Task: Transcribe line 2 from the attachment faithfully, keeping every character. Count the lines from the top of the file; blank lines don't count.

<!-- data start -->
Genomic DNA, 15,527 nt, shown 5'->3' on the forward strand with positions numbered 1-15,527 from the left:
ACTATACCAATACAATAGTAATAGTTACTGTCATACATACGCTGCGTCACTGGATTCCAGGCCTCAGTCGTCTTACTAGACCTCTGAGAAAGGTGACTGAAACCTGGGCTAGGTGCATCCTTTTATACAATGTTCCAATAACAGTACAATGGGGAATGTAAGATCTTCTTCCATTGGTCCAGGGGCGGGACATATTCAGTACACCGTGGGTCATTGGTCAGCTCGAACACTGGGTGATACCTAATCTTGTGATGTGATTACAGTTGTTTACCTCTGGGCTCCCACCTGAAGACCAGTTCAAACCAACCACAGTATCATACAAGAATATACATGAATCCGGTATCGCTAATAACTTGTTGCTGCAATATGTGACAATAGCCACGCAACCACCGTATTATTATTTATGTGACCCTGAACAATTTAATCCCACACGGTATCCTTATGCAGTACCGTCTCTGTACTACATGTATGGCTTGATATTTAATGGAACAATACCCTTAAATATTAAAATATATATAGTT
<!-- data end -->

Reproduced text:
ACTATACCAATACAATAGTAATAGTTACTGTCATACATACGCTGCGTCACTGGATTCCAGGCCTCAGTCGTCTTACTAGACCTCTGAGAAAGGTGACTGAAACCTGGGCTAGGTGCATCCTTTTATACAATGTTCCAATAACAGTACAATGGGGAATGTAAGATCTTCTTCCATTGGTCCAGGGGCGGGACATATTCAGTACACCGTGGGTCATTGGTCAGCTCGAACACTGGGTGATACCTAATCTTGTGATGTGATTACAGTTGTTTACCTCTGGGCTCCCACCTGAAGACCAGTTCAAACCAACCACAGTATCATACAAGAATATACATGAATCCGGTATCGCTAATAACTTGTTGCTGCAATATGTGACAATAGCCACGCAACCACCGTATTATTATTTATGTGACCCTGAACAATTTAATCCCACACGGTATCCTTATGCAGTACCGTCTCTGTACTACATGTATGGCTTGATATTTAATGGAACAATACCCTTAAATATTAAAATATATATAGTT